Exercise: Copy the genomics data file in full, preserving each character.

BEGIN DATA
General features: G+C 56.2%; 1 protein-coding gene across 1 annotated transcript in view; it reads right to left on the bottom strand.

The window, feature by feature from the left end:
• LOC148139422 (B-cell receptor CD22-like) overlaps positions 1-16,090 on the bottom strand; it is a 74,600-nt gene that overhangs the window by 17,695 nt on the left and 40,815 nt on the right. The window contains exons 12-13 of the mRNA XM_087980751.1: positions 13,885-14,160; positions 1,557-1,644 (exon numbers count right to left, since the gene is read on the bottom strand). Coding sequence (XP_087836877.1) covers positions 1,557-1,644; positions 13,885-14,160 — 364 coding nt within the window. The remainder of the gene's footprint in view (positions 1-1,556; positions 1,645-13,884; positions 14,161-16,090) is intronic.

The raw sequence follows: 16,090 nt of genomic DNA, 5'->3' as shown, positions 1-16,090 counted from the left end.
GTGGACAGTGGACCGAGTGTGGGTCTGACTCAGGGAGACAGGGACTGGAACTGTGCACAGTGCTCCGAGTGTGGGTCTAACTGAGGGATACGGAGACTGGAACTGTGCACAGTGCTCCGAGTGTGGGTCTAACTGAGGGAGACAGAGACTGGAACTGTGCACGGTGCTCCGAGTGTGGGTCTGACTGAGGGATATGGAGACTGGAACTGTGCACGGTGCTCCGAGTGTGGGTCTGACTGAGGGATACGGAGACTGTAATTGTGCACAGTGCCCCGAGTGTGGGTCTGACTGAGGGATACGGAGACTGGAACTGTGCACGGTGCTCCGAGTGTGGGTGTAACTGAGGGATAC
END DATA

General features: G+C 56.2%; 1 protein-coding gene across 1 annotated transcript in view; it reads right to left on the bottom strand.

The window, feature by feature from the left end:
• LOC148139422 (B-cell receptor CD22-like) overlaps positions 1-16,090 on the bottom strand; it is a 74,600-nt gene that overhangs the window by 17,695 nt on the left and 40,815 nt on the right. The window contains exons 12-13 of the mRNA XM_087980751.1: positions 13,885-14,160; positions 1,557-1,644 (exon numbers count right to left, since the gene is read on the bottom strand). Coding sequence (XP_087836877.1) covers positions 1,557-1,644; positions 13,885-14,160 — 364 coding nt within the window. The remainder of the gene's footprint in view (positions 1-1,556; positions 1,645-13,884; positions 14,161-16,090) is intronic.

The raw sequence follows: 16,090 nt of genomic DNA, 5'->3' as shown, positions 1-16,090 counted from the left end.
GTGGACAGTGGACCGAGTGTGGGTCTGACTCAGGGAGACAGGGACTGGAACTGTGCACAGTGCTCCGAGTGTGGGTCTAACTGAGGGATACGGAGACTGGAACTGTGCACAGTGCTCCGAGTGTGGGTCTAACTGAGGGAGACAGAGACTGGAACTGTGCACGGTGCTCCGAGTGTGGGTCTGACTGAGGGATATGGAGACTGGAACTGTGCACGGTGCTCCGAGTGTGGGTCTGACTGAGGGATACGGAGACTGTAATTGTGCACAGTGCCCCGAGTGTGGGTCTGACTGAGGGATACGGAGACTGGAACTGTGCACGGTGCTCCGAGTGTGGGTGTAACTGAGGGATAC